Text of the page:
A high share of novice teachers work in challenging school environments, such as schools with a higher number of migrant students and/or students from low income homes (OECD, 2018). Disadvantaged schools require highly effective teachers, but are often least likely to have them due to difficulties in recruiting and lack of support and mentorship.
In comparison to peers based in other schools, novice teachers who work in disadvantaged schools are more likely to either change schools, or leave the profession entirely. They have the added responsibility of addressing the needs of a larger number of students learning in less supportive or even adverse environments, with fewer resources at their disposal and less developed skills for self-directed learning.
Evidence shows that mentorship is critical for supporting novice teachers in disadvantaged schools, yet structured induction programmes remain rare and few novice teachers have access to high-quality mentorship. The NEST consortium believes that effective mentoring of novice teachers could save time and costs, increasing effectiveness, job satisfaction, retention and attractiveness of the profession.
NEST will design, pilot and demonstrate that its underpinning adaptive mentoring model is a relevant and effective solution to the need to increase effectiveness, motivation and ultimate retention of novice teachers working at disadvantaged schools.
The outcomes of this project should provide transnational learnings and offer a roadmap for potential methodologies for improving the support of novice teachers. Specifically, the knowledge generated is expected to be transferable and scalable to public authorities, policy-makers, certification agencies, universities, and non-government organisations seeking to adopt adaptive support for novice teachers within their contexts.
NEST will examine the impact of mentor training (intervention I) and adaptive mentoring for novice teachers (intervention II) across five countries (Austria, Belgium, Bulgaria, Romania and Spain) for two years. The NEST model builds on the four-A-scheme which defines basic principles of the right to education (Tomasêvski, 2001):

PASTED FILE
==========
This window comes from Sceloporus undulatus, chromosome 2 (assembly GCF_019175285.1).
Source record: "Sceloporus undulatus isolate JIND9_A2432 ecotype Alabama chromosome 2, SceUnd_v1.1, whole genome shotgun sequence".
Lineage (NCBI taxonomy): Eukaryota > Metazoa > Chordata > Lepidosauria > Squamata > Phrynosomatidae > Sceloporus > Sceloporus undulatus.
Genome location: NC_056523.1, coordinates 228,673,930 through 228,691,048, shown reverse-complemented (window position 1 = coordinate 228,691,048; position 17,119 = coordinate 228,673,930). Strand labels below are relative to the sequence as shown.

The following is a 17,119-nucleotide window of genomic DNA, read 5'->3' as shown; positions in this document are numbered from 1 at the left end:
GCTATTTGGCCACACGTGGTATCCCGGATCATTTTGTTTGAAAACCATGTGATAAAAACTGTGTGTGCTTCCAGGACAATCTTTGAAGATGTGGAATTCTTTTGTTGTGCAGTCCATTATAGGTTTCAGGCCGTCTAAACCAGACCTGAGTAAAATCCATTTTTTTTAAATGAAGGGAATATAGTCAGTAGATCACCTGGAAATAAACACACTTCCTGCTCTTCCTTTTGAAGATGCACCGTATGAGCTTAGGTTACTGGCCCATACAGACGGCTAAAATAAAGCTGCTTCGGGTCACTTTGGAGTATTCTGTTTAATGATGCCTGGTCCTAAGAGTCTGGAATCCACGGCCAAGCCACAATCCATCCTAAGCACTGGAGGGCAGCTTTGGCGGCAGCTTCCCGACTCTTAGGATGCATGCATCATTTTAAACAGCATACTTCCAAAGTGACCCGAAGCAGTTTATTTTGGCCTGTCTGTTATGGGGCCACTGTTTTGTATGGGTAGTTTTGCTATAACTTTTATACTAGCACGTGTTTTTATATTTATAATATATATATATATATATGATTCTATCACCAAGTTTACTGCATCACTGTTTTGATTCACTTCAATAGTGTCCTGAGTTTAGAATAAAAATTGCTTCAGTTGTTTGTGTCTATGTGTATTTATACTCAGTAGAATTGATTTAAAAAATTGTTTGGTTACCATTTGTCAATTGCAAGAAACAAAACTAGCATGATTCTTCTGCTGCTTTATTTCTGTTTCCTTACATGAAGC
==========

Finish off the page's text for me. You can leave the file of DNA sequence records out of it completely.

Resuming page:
Within the NEST project design, these categories will be applied to mentoring for novice teachers and yield an innovative model to compare national structures and practices in more depth and thus taking the European discourse on novice teacher mentoring and support to a higher level.
Through the tailored mentor training the adaptability of mentoring to disadvantaged school contexts will be increased. While providing adaptive mentoring, the project will analyse the acceptability of the new approach. To this end, the units of study design will focus on the two target groups: experienced teachers (trained mentors and a control group) and novice teachers (intervention and control group). The project will examine seven educational systems overall, as in Spain and Belgium two educational systems will participate in the project.
Experienced teachers will be followed over a period of two school years. As a higher fluctuation of novice teachers in their first years is expected, this group will be followed over one school year. Consequently, two successive cohorts of novice teachers will be followed: one cohort for the school year 2021/2022 and one cohort for the school year 2022/2023. Each cohort consists of one group intervention group (receiving adaptive mentoring) and one control group (receiving the prevalent mentoring).
Mentors and Teachers
Theory of change in NEST
Mentor Competencies and Skills increase as a result of NEST mentor trainings
Mentors something something
Mentor operates with self-awareness of their identity, role as mentor, and vision of success.
Mentor builds strong, trusting relationships with mentees.
Mentor builds their own and mentees’ ability for reflection and reflective dialogue grounded in evidence.
Mentor has a solid understanding of effective pedagogy and the interconnectedness of different aspects of instructional practice.
Mentors contribute to novice teachers skills development and improved retention in disadvantage schools
Teacher mindset: Improved motivation and job satisfaction.
Teacher mindset: Strengthened orientation to build authentic relationships with students while empowering them and fostering student engagement.
Teacher knowledge and competence: A strong and conducive classroom culture (learning environment, rules, etc.)
Teacher knowledge and competences: Ability to set a vision and goals based on learning objectives along with effective planning skills
NEST experimental design and timelines
Intervention Group Mentors
Tailored mentor training and mentoring activities
Mentoring activities and follow up
Control Group Mentoring Teachers
Control for prevalent mentoring teachers’ qualification and work
Intervention Group Novice Teachers
Adaptive mentoring provided to group n2
Control Group Novice Teachers
Control for prevalent mentoring (group cn1)
Control for prevalent mentoring (group cn2)